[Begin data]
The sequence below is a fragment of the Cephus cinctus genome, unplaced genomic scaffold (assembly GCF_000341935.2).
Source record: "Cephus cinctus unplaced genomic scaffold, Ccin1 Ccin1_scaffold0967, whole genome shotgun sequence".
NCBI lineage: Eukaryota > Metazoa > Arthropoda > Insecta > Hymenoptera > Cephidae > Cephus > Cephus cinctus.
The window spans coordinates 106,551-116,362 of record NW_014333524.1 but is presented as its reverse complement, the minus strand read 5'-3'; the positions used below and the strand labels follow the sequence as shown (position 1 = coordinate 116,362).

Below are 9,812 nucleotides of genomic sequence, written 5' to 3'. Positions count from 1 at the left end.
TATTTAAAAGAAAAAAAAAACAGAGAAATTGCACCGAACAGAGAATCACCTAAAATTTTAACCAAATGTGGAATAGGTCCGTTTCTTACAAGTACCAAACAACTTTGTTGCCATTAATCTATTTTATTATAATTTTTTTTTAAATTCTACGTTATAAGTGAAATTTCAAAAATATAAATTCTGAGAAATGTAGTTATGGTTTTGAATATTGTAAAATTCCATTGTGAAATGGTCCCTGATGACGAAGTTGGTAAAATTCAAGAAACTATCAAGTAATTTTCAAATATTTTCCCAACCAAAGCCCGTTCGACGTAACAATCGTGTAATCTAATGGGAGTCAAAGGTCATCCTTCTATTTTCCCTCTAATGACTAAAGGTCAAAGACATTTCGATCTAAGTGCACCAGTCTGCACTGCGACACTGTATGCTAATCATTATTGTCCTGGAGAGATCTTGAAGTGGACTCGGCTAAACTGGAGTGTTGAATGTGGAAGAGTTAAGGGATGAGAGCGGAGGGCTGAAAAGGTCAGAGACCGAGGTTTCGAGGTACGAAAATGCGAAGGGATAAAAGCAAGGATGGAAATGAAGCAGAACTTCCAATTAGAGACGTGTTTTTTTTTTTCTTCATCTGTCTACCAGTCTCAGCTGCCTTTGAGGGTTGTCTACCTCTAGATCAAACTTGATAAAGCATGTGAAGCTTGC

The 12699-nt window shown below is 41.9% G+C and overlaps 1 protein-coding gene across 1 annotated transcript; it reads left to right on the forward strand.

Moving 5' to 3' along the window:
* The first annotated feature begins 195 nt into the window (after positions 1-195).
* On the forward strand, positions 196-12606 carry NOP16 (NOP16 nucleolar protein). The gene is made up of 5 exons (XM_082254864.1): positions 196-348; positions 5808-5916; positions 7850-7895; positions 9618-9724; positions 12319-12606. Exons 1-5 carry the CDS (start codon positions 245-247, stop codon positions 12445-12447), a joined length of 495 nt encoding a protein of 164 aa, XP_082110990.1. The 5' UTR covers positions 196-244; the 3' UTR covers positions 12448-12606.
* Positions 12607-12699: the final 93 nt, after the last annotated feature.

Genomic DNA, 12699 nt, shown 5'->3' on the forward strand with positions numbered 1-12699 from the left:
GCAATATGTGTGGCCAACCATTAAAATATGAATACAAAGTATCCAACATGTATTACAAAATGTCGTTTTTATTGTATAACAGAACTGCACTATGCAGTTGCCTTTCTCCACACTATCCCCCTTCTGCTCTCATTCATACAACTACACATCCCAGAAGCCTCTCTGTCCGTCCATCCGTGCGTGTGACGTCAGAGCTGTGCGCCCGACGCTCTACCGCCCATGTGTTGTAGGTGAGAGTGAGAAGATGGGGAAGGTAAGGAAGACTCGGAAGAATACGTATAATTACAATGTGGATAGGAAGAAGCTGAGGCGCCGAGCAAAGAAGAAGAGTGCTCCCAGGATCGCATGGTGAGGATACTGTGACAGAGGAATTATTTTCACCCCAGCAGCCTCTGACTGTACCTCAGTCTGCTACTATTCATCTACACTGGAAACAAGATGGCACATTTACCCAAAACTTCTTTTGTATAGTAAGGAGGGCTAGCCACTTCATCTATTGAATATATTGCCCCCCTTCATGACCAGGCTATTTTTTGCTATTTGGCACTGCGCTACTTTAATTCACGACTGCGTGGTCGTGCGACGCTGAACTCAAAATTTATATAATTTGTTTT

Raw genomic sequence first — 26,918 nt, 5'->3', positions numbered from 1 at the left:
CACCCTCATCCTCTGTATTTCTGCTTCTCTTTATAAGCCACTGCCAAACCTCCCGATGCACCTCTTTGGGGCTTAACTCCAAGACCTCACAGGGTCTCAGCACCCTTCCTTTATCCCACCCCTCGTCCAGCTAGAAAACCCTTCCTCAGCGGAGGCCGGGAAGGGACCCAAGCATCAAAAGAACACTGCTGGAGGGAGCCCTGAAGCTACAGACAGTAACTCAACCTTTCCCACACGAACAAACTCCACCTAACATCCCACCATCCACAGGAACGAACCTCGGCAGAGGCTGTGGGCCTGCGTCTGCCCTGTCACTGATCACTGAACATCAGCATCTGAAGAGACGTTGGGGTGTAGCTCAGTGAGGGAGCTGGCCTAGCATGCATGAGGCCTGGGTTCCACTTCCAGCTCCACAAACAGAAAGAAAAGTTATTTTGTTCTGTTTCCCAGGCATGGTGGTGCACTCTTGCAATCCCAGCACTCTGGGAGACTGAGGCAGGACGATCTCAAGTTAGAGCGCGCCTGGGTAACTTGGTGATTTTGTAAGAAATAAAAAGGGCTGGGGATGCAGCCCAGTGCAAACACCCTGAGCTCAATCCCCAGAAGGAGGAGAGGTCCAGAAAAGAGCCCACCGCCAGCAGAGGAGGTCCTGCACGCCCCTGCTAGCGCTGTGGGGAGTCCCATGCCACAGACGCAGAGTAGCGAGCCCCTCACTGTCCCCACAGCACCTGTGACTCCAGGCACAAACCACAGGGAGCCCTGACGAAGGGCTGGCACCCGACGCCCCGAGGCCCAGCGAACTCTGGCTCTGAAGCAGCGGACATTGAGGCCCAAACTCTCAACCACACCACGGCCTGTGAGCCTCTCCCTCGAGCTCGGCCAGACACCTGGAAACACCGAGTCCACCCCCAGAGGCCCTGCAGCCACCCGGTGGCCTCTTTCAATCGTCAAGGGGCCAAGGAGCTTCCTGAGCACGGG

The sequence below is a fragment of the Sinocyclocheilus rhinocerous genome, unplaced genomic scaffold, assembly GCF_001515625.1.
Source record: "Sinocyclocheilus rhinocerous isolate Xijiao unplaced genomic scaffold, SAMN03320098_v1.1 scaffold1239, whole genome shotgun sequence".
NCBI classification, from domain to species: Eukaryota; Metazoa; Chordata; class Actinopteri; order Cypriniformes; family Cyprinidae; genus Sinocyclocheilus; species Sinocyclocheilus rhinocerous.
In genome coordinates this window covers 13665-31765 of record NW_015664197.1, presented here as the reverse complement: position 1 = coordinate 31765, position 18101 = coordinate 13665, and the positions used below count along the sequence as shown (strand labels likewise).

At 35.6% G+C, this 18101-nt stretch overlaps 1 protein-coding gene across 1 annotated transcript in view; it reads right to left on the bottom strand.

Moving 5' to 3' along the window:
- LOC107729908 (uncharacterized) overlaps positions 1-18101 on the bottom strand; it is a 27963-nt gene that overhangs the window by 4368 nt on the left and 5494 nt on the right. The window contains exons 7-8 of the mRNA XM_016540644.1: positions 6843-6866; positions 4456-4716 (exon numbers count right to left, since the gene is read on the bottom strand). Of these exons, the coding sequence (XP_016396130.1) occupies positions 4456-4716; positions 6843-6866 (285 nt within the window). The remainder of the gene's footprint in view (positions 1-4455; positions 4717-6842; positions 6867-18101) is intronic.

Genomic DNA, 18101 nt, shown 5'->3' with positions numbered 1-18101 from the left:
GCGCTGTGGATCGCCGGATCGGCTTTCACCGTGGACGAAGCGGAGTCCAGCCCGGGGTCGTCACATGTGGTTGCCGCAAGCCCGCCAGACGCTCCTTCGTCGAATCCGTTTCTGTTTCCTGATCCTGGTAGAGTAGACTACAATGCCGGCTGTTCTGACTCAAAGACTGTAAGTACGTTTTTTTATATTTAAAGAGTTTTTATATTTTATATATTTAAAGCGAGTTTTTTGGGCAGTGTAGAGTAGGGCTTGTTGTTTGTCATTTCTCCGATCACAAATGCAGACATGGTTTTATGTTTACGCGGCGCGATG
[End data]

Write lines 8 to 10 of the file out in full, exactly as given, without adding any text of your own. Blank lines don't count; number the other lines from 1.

Moving 5' to 3' along the window:
* The first annotated feature begins 195 nt into the window (after positions 1-195).
* On the forward strand, positions 196-12606 carry NOP16 (NOP16 nucleolar protein). The gene is made up of 5 exons (XM_082254864.1): positions 196-348; positions 5808-5916; positions 7850-7895; positions 9618-9724; positions 12319-12606. Exons 1-5 carry the CDS (start codon positions 245-247, stop codon positions 12445-12447), a joined length of 495 nt encoding a protein of 164 aa, XP_082110990.1. The 5' UTR covers positions 196-244; the 3' UTR covers positions 12448-12606.